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A.Word.A.Daywith Anu Garg
MEANING:verb intr.: To express emotion in an excessive or theatrical manner.
ETYMOLOGY:Back-formation from emotion, from Old French esmovoir (to excite, stir up), from Latin emovere (to remove or displace), from ex- (out of) + movere (to move). Earliest recorded use: 1917.
USAGE:"Doctors are trained to always look serious and never emote."
Ninad Siddhaye; Doctors Self-Medicate With Theatre; Daily News & Analysis (Mumbai, India); Oct 9, 2010.
Explore "emote" in the Visual Thesaurus.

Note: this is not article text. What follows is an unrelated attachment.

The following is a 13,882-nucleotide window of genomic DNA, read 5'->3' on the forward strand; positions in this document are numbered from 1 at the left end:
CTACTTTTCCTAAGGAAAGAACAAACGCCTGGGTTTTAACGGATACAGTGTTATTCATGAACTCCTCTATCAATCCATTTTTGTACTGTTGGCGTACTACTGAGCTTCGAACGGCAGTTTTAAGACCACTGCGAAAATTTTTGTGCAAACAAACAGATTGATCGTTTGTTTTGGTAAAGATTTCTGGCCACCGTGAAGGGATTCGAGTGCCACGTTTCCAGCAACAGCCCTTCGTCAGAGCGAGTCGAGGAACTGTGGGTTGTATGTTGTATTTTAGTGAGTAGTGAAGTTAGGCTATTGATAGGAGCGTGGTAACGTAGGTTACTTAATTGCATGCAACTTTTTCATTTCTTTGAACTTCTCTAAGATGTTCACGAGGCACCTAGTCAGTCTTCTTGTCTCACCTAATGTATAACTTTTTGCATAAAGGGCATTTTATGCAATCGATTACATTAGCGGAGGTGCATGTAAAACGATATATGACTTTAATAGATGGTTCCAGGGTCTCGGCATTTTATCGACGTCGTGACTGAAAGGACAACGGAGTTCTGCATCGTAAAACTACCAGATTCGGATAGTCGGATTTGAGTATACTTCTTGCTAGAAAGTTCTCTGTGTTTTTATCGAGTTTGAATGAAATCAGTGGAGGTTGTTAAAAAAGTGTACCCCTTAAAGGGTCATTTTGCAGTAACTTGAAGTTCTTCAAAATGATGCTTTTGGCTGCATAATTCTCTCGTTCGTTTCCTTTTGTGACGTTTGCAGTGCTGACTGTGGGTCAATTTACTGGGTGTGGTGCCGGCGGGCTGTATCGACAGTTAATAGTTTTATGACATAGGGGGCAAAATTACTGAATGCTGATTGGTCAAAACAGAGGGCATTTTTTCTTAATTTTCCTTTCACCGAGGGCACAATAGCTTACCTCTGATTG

A THOUGHT FOR TODAY:Because we don't understand the brain very well we're constantly tempted to use the latest technology as a model for trying to understand it. In my childhood we were always assured that the brain was a telephone switchboard. (What else could it be?) And I was amused to see that Sherrington, the great British neuroscientist, thought that the brain worked like a telegraph system. Freud often compared the brain to hydraulic and electromagnetic systems. Leibniz compared it to a mill, and now, obviously, the metaphor is the digital computer. -John R. Searle, philosophy professor (b. 1932)
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